Suppliers struggle because of British competition war | RetailDetail

Suppliers struggle because of British competition war

Suppliers struggle because of British competition war

Many small and average-sized suppliers to British supermarkets are in financial trouble as those retailers pay increasingly competitive prices and increase payment periods as a result of the ever-enduring price war they have wage against each other and the popular Lidl and Aldi.

SME has to pre-finance large retailers

A Begbies Traynor research, a financial advice agency specialized in putting companies back on track, showed that the number of British food suppliers in financial trouble has grown 54 % over the past 12 months. Particularly the small and medium-sized companies, the small independent retailers and farmers struggle in this tough business climate.

 

The research place the blame squarely with the large British retailers: their efforts to lure customers back from Lidl and Aldi, using the lowest price possible has forced Britain's small and medium-sized companies into a bind. In the second quarter, 1,622 companies had trouble staying afloat, up from 1,052 a year before that.

 

The overwhelming majority of the food suppliers that are in trouble are small or medium-sized companies. 1,436 of these companies feel the pressure from the small margins and a structural lack of working capital. That is because the large British retailers continuously extend their payment periods, which basically means the small, medium-sized companies are funding the large retailers which in turn means they become more vulnerable themselves. The agency states that this is an untenable situation.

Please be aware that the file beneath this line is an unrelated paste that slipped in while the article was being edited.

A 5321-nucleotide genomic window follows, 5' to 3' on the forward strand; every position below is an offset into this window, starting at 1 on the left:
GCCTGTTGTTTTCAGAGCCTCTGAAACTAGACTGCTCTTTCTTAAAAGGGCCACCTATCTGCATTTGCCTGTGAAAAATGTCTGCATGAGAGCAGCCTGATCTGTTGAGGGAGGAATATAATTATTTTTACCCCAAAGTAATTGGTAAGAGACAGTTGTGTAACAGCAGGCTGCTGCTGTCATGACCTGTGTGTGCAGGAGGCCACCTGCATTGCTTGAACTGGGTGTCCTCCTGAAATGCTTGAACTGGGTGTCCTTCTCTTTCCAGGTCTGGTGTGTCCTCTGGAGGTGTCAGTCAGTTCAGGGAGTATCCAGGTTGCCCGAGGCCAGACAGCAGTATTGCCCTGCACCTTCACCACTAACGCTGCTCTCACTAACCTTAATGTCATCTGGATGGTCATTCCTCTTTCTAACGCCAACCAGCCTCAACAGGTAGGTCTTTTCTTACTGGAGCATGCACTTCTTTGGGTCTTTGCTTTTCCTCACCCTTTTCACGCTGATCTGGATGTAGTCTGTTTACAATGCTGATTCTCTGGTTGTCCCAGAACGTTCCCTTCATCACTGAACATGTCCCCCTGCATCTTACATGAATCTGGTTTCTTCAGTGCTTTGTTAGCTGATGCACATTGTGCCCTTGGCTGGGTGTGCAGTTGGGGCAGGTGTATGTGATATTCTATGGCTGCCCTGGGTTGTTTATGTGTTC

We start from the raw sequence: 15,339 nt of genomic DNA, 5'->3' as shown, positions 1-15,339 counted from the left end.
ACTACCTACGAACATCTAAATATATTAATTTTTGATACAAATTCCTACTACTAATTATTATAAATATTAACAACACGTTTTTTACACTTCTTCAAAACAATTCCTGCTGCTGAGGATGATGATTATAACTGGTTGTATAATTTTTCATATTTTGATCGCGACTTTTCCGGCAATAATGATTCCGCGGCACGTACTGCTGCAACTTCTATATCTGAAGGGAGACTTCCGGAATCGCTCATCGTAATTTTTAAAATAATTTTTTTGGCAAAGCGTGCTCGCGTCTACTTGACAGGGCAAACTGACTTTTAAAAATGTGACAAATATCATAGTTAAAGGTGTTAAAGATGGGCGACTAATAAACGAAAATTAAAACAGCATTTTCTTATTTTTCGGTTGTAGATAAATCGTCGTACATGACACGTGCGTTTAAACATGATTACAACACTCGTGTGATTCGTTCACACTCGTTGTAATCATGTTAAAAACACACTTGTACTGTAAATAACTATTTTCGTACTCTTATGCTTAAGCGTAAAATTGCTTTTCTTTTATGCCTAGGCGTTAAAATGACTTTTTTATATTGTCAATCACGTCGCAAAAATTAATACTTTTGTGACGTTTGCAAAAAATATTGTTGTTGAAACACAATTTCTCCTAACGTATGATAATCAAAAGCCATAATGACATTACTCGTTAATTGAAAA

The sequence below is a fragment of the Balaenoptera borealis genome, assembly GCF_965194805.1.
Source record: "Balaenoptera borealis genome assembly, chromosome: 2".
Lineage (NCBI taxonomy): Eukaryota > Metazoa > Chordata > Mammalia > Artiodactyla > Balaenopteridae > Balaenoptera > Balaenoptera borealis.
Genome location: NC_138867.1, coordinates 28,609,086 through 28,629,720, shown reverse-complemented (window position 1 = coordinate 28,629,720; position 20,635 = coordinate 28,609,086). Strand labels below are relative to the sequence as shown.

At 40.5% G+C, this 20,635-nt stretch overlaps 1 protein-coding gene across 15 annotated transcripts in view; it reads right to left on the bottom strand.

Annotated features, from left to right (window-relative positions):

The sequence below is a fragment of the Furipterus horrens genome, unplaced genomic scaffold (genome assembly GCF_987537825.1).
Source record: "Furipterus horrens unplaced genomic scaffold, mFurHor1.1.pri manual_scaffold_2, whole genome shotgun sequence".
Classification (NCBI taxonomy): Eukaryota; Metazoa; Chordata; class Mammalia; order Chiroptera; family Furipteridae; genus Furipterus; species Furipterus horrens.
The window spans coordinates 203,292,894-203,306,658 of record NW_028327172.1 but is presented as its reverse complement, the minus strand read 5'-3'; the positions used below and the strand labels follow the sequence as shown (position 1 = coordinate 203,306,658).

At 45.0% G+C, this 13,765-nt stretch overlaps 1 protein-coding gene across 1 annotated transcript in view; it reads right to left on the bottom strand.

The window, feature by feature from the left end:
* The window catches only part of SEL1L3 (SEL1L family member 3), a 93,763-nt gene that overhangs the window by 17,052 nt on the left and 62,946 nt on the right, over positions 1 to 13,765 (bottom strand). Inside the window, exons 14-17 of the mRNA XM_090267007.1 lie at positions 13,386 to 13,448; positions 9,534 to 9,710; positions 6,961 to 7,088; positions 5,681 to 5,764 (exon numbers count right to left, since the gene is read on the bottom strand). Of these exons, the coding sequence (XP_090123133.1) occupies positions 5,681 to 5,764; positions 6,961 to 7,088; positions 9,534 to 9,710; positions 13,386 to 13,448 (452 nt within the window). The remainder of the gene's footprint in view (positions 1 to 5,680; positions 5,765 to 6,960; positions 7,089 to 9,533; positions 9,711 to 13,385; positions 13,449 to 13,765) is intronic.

Pay a month later than agreed

"Tesco was cheering over its successful first quarter performance after 4 price cuts since January", Julie Palmer, retail expert and Begbies Traynor partner said. "Even Waitrose joined in on the retail branch's price war and that is something consumers are drawn to. Small food suppliers will now have to deal with the fact that structural price cuts are part of the every-day retail climate."

 

Palmer believes the large British retailers have adapted their own business model by changing the depth of their product range. They have also tried to avoid any discount that gets customers to buy multiple items at once. "Suppliers that have any margins left, are squeezed dry. The retailers have also neglected to improve their own payment behaviour and have no problem to pay a month later than agreed upon."

 

"Retailers are a cheap target"

The Begbies Traynor study's timing is remarkable to say the least: the British Competition and Markets Authority (CMA) recently stated that supermarkets still misled customers with their discounts, which weren't as steep as claimed. Nevertheless, these practices were not as frequent as to constitute a general structural case of deception, which was exactly what the British consumer organization Which? claimed as it filed a complaint with the CMA.

 

Malcom Walker, CEO of British frozen food retailer Iceland, reacted sharply to CMA's decision, calling Which?'s claim to be bollocks: "You look at the number of investigations into food retailers – and why? It’s political, we are a cheap target. They never find anything. It is intensely competitive, the customers are getting an amazing deal – we are selling things often at cost or sometimes below cost."

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